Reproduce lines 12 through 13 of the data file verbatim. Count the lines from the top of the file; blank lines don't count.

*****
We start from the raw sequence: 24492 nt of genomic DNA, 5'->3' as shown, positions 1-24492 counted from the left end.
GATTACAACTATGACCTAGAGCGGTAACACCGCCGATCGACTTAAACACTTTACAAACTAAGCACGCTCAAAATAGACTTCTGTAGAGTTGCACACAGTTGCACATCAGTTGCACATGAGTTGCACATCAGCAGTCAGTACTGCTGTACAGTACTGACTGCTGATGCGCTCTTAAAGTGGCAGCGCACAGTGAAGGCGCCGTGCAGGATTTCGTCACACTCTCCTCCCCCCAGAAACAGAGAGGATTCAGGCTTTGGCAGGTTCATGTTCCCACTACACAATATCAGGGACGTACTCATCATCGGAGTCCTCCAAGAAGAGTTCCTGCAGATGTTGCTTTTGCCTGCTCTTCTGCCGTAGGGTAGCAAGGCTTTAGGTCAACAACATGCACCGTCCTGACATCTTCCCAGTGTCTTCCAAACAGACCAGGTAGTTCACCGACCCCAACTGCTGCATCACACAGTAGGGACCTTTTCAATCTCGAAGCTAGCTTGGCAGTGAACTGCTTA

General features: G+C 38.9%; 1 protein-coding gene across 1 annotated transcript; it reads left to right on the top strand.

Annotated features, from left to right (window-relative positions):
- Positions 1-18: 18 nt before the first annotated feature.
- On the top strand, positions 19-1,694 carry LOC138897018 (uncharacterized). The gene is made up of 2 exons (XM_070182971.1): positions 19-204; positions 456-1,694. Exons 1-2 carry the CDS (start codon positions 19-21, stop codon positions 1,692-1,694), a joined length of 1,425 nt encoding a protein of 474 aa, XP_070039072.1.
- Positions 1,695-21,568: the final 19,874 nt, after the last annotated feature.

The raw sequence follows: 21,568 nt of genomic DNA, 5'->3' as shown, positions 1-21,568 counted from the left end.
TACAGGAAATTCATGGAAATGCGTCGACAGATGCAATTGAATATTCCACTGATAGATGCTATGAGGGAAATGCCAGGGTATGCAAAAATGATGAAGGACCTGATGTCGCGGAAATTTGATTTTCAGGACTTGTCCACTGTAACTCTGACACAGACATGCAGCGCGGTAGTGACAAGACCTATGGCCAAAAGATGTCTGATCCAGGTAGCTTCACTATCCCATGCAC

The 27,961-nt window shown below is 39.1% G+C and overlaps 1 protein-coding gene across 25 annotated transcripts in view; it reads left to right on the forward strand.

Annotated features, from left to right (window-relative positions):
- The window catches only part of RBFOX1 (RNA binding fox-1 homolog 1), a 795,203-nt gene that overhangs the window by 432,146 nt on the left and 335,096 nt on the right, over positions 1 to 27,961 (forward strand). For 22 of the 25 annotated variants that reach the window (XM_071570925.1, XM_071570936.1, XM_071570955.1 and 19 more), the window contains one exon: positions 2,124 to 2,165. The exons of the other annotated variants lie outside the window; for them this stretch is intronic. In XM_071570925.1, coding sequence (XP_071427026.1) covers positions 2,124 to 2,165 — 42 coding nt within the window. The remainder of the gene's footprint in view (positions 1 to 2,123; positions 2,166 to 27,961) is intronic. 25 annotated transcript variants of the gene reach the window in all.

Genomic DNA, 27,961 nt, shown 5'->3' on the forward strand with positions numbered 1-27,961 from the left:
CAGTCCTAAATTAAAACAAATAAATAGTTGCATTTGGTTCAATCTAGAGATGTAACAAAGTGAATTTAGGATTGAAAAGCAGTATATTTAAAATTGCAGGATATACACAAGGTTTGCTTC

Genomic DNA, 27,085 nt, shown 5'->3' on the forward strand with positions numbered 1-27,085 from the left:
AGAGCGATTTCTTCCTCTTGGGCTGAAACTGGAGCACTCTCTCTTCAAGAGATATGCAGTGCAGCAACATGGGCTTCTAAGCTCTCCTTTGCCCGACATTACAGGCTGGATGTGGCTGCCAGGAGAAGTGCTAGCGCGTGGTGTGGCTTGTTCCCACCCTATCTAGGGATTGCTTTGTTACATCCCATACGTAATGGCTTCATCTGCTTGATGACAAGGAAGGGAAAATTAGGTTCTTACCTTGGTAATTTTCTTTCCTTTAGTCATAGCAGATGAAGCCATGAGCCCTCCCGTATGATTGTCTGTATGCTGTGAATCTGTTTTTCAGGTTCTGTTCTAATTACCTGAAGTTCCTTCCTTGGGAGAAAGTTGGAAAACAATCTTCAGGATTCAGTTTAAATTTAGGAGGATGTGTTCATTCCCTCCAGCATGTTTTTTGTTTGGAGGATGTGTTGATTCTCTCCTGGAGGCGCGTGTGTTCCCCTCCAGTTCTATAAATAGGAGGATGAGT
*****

- The window catches only part of RBFOX1 (RNA binding fox-1 homolog 1), a 795,203-nt gene that overhangs the window by 432,146 nt on the left and 335,096 nt on the right, over positions 1 to 27,961 (forward strand). For 22 of the 25 annotated variants that reach the window (XM_071570925.1, XM_071570936.1, XM_071570955.1 and 19 more), the window contains one exon: positions 2,124 to 2,165. The exons of the other annotated variants lie outside the window; for them this stretch is intronic. In XM_071570925.1, coding sequence (XP_071427026.1) covers positions 2,124 to 2,165 — 42 coding nt within the window. The remainder of the gene's footprint in view (positions 1 to 2,123; positions 2,166 to 27,961) is intronic. 25 annotated transcript variants of the gene reach the window in all.

Genomic DNA, 27,961 nt, shown 5'->3' on the forward strand with positions numbered 1-27,961 from the left: